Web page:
Authors used several methods to assess biomass (Appendix S1). Microbial (bacterial + fungal) biomass was determined via chloroform fumigation extraction or incubation for microbial C (Brookes et al. 1985), total amounts of phospholipid fatty acid (PLFA) in soil (Frostegard & Baath 1996) or abundance of ATP in soil (Eiland 1983). To measure fungal biomass, investigators used microscopy-based counts of soil extracts, PLFAs specific to fungi and minirhizotron images collected in situ (Tingey et al. 1997). For bacteria, microscopy, bacteria-specific PLFAs, quantitative PCR with universal bacterial primers (Fierer et al. 2005) and concentrations of muramic acid in soils (Vishnevetsky & Steinberger 1996) were assessed. I did not consider studies in which microbial biomass was estimated based on response to non-N compounds such as C or enriched media. Thus, measurements of substrate-induced respiration, most probable number counts and BIOLOG (BIOLOG, Inc., Hayward, CA, USA) assays of substrate use were not included. Moreover, studies that focused on specific groups of fungi or bacteria (e.g. arbuscular mycorrhizal fungi, ammonia oxidizers, methanotrophs, or nitrogen-fixers) were omitted to avoid biasing results towards subsets of the fungal or bacterial communities.

Background N deposition

I used the ‘Nitrogen deposition onto the United States and Western Europe’ dataset (Holland et al. 2005) to estimate background rates of wet N deposition for applicable studies. This dataset includes 0.5 × 0.5 degree resolution maps of wet NH4+ and NO3 deposition, as interpolated from a network of in situ measurements collected in 1978–1994. I was able to include North American or Western European studies for which latitude and longitude, or sufficient information to determine latitude and longitude, were reported. For each of these sites, I summed the wet deposition rates for NH4+ and NO3 that were reported for the corresponding latitude/longitude grid cell (Appendix S1).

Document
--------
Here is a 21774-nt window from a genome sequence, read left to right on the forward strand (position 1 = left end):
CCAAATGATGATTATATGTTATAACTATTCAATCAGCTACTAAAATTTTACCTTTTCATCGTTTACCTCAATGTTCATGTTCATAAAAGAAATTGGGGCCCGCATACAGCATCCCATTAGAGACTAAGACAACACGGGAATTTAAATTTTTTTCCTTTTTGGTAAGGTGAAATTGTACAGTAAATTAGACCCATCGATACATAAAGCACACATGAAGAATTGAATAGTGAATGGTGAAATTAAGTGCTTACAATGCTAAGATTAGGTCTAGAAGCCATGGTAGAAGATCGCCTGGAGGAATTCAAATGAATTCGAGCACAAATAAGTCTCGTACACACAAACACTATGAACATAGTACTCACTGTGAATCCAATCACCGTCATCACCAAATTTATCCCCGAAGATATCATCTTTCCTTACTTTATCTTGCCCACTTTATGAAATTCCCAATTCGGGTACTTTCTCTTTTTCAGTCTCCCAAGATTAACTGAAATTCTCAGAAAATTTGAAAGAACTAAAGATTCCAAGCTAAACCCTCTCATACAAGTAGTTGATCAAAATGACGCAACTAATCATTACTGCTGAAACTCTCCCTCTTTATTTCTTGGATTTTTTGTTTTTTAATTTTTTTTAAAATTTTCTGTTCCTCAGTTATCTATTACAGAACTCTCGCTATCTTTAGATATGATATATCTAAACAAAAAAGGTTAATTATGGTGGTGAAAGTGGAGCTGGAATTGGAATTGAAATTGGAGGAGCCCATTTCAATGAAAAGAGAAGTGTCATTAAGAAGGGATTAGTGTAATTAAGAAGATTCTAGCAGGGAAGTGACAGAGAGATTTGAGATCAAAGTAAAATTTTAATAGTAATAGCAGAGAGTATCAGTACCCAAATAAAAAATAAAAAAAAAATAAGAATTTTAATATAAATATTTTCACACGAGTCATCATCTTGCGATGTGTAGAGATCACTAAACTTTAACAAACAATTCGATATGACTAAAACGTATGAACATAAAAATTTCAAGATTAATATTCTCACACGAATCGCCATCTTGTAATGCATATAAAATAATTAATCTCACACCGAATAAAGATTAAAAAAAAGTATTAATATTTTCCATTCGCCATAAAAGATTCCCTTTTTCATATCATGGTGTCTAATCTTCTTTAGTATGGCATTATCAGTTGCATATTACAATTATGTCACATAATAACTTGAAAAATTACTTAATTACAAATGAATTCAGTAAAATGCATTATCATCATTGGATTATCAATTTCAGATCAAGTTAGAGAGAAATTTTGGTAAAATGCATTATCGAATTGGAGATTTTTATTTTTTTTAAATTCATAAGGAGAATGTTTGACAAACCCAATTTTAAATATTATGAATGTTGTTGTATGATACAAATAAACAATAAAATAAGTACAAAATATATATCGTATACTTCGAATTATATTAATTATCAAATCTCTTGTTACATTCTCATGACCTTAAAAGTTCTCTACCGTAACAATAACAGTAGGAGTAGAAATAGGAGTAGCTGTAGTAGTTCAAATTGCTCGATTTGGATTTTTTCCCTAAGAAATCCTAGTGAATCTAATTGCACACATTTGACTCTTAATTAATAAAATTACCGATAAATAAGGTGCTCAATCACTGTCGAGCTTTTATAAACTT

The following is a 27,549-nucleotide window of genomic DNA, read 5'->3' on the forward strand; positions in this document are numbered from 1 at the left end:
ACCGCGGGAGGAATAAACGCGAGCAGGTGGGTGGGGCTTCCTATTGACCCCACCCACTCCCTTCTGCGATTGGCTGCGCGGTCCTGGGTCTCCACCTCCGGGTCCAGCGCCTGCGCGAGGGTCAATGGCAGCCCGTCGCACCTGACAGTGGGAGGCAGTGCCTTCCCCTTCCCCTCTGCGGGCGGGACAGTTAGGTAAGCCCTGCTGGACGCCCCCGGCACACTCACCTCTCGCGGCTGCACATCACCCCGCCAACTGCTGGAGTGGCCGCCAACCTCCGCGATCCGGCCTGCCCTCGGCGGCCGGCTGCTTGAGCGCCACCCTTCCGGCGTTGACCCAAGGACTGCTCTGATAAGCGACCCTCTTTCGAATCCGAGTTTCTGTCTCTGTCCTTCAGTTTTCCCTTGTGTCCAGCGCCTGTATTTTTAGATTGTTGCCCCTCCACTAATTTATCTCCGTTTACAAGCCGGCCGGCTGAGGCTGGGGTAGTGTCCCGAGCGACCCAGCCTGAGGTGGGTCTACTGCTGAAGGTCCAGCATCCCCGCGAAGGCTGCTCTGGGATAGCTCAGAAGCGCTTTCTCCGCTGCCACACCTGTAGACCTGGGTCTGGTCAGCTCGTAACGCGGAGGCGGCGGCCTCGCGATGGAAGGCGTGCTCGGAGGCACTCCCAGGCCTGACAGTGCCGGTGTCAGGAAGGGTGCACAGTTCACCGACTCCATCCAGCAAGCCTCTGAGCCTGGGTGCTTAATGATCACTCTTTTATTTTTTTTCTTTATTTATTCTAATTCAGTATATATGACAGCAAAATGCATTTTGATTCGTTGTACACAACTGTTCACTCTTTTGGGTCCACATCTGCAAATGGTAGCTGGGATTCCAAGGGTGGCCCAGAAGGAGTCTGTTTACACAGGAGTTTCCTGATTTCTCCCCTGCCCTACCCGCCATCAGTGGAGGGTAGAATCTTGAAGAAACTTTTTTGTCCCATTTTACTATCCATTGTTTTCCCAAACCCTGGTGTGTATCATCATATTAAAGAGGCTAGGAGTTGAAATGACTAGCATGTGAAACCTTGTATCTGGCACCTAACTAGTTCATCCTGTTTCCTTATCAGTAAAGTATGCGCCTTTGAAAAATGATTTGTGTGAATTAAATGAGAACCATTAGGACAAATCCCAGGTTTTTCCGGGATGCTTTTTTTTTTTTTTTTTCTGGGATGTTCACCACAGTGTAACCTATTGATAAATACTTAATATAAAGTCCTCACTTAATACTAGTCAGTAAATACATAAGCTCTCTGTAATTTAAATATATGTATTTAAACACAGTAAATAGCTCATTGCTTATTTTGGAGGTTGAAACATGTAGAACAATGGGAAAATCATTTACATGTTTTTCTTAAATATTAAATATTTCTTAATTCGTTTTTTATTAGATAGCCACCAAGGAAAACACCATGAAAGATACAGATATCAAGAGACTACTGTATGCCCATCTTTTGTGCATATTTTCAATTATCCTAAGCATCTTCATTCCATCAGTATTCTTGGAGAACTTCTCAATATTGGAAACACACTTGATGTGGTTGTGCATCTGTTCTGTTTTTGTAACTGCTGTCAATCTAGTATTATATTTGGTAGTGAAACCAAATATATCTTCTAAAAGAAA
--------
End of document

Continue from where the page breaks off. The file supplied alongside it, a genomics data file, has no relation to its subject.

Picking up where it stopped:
Soil CO2 emissions

Where soil CO2 emissions were reported, authors had obtained them via laboratory incubations of soil, soil chambers in field sites, and measurements of CO2 release from freshly collected and sieved soil samples (Appendix S1).


Meta-analyses were used to determine the significance of biomass responses to N enrichment. For each study and each target group (fungi, bacteria or microbes), the effect size was calculated as the natural log of the response ratio (‘R’ ), which is the mean of the treatment divided by the mean of the control. An R of 1 indicates that the N addition had no effect. The estimate of variance for each study was represented as vlnR, which is based on means, SDs, and replicate numbers for controls and treatments (Hedges et al. 1999).

To determine if N additions had a significant effect, I applied a random effects model using MetaWin software (Rosenberg et al. 2000). Bias-corrected bootstrap 95% confidence intervals (CIs) were calculated for each mean R. If the 95% CIs of R did not overlap with 1, then responses were significant at P < 0.05. Moreover, random effects models allow comparisons among groups in a framework similar to anova. I sequentially compared responses among biomes, fertilizer type and measurement type. I also used continuous model meta-analyses to test for relationships between r and annual rates of N fertilization, ambient wet N deposition, N load and duration of fertilization. In addition, I used continuous models to test for the effects of plot size and replicate number; in these cases, data from fungi, bacteria and microbe studies were combined. Statistical results reported include R; 95% CIs for R (CI); total heterogeneity in R among studies ( QT); and in the case of comparisons among groups, the difference among group cumulative effect sizes ( QM), and the residual error ( QE) (Rosenberg et al. 2000). I conducted a Kendall’s tau rank correlation test (Sokal & Rohlf 1995) to test for the relationship between replicate number of each study and standardized effect size (Rosenberg et al. 2000). Such a relationship would indicate a publication bias in which larger N effects were more likely to be published than were smaller N effects. Finally, I applied a Pearson correlation to analyse the relationship between R of biomass and R of soil CO2 respiration for studies in which both were reported. As a limited number of studies reported both variables, results from all three target groups were combined.